br> Marilynn Marchione, AP You can't blame this one on McDonald’s: Researchers have found signs of heart disease in 3,500-year-old mummies. “We think of it as being caused by modern risk factors, such as fast food, smoking and a lack of exercise, but the findings show that these aren't the only reasons arteries clog”, said Dr.
A Bangladeshi toddler separated earlier this week from her conjoined twin sister is talking and behaving normally after waking from a medically induced coma. Trishna is already doing well enough that she could leave intensive care, said Wirginia Maixner, director of neurosurgery at Royal Children's Hospital in Melbourne, Australia.
Drea Lynne Gibson, a 43-year-old nurse at the Plastic Surgery Center in Bellevue, WA has been sentenced to a year and a day in prison and three years of supervised release. She had previously admitting to tampering with doses of Demerol, a narcotic pain medication. At sentencing U.S. District Judge Ricardo Martinez said, “Using Demerol for herself is one thing, stealing it is another.
End-to-end integration of HD devices in the operating room ushers in a new era in disruptive technology providing real-time medicine and collaboration among healthcare providers November 20, 2009 Disruptive technologies, which refer to a product or service that revolutionizes screening, diagnostic, procedural, or medical/drug intervention capabilities can become the standards of care.
Untitled Document November 18, 2009 Marilynn Marchione, AP For the first time, a miniature heart pump shows the potential to become a widely used, permanent treatment for many older people with severe heart failure. But can we afford it? In a study of 200 patients, the new device increased by four times the number who survived at least two years compared with an older pump that had drawbacks limiting its use, doctors reported Tuesday.
Untitled Document November 18, 2009 Linda A. Johnson, AP Malaria. Tuberculosis. Alzheimer's disease. AIDS. Pandemic flu. Genital herpes. Urinary tract infections. Grass allergies. Traveler's diarrhea. You name it, the pharmaceutical industry is working on a vaccine to prevent it, and many could be on the market in five years or less.
Untitled Document November 18, 2009 Wayne Parry, AP Lying in bed one night in 2007, Peter Criss felt something strange: a small lump on his left breast. “I thought, ‘It's a nodule, I'm a guy, I don't think it's anything more than that,’” he said.
Untitled Document November 18, 2009 An aid worker who helped bring formerly conjoined Bangladeshi twins to Australia where doctors managed to separate them spoke of her relief after the successful surgery, as the girls remained in serious but stable condition.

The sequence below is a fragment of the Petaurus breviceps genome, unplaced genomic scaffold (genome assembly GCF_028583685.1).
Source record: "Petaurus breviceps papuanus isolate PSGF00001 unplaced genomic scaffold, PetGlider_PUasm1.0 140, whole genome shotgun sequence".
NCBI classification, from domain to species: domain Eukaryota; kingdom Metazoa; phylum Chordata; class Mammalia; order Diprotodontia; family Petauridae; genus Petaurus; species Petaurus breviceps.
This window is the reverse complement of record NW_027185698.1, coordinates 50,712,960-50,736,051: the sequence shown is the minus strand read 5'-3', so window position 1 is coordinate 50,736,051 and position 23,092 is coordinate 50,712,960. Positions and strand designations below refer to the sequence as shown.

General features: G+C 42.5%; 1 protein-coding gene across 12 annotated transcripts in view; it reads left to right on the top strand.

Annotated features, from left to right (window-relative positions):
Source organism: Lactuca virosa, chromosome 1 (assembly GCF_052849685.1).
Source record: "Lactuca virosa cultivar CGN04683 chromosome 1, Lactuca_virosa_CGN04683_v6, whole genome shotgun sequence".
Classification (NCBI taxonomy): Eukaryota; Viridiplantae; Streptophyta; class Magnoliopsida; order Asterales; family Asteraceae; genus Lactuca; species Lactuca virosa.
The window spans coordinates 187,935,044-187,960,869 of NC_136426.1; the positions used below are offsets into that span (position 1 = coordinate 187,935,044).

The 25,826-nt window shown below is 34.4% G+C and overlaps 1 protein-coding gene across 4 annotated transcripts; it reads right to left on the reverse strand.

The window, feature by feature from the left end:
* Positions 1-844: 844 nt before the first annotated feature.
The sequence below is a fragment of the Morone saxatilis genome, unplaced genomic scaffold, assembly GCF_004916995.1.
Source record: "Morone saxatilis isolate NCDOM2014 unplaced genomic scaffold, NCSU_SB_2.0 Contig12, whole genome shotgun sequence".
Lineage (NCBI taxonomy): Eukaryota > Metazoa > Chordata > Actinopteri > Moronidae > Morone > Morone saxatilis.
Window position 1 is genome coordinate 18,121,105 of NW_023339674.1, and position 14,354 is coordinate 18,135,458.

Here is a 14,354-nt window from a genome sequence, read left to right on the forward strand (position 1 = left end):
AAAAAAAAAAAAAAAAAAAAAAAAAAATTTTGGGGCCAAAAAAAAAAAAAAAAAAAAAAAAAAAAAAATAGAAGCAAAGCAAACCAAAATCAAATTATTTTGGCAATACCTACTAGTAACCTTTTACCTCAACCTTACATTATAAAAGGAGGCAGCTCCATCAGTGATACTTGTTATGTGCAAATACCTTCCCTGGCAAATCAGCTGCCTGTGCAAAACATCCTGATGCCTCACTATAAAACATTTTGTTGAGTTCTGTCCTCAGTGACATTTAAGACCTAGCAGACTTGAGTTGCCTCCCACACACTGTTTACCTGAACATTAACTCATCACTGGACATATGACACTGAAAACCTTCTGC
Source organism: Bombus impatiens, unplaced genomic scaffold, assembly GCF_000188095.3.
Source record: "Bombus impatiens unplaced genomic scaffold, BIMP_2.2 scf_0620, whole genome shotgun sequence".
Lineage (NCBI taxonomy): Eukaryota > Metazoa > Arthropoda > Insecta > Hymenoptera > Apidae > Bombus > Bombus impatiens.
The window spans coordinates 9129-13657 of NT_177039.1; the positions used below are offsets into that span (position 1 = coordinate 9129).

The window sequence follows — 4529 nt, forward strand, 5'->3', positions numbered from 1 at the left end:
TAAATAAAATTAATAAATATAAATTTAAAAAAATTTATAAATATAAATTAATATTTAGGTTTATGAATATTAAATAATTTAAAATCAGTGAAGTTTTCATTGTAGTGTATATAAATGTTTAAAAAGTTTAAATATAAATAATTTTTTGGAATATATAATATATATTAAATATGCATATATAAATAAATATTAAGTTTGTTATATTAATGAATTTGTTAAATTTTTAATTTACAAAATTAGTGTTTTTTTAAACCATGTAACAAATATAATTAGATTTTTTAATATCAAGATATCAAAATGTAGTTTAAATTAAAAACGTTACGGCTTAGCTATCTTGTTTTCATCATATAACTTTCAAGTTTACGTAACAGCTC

Sam Hananel, AP Some employers are pressuring workers not to report illnesses and injuries, just one problem that has led to widespread underreporting of workplace safety issues, according to congressional investigators. Occupational Safety and Health Administration inspectors often didn't interview workers to verify what employers claim when keeping tabs on accident and illness rates, the Government Accountability Office report states.
Brett Zongker, AP Rose Percy has a long history with the American Red Cross. Complete with an extensive wardrobe and her own Tiffany jewelry, this 23” wax doll was first sold for $1,200 back in 1864 to benefit the U.S. Sanitary Commission — the precursor to one of best-known U.S. charities.
Twin Bangladeshi girls joined at the top of their heads were in good condition Tuesday but were not yet separated after 24 hours of complicated surgery. Ian McKenzie, a member of the Australian surgical team and director of anesthesia at the Royal Children's Hospital, said the girls were improving as their bodies began to work individually.
Carla K. Johnson, AP Uninsured patients with traumatic injuries, such as car crashes, falls and gunshot wounds, were almost twice as likely to die in the hospital as similarly injured patients with health insurance, according to a new study. The findings by Harvard University researchers surprised doctors and health experts who have believed emergency room care was equitable.
Kelli Kennedy, AP The Centers for Medicare and Medicaid Services received roughly 30 warnings from inspectors over three years during the Bush and Obama administrations but didn't respond to half of them, even after repeated letters, according to records provided to The Associated Press by U.
A team of Australian surgeons are working today on a delicate and complicated surgery to separate twin sisters who are joined at the top of the head. The 2-year-old Bangladeshi orphans, Trishna and Krishna, share parts of their skull, brain tissue and blood flow. Doctors expected the operation, which began this morning, to take at least 16 hours, with a team of 16 surgeons and nurses.
According to the American Heart Association, infants born with a severely underdeveloped heart are more likely to survive to their first birthday when treated with a new shunt procedure — yet it may not be the safest surgery in the long term. Babies born with a critically underdeveloped left side of their hearts require three surgeries to correct the problem.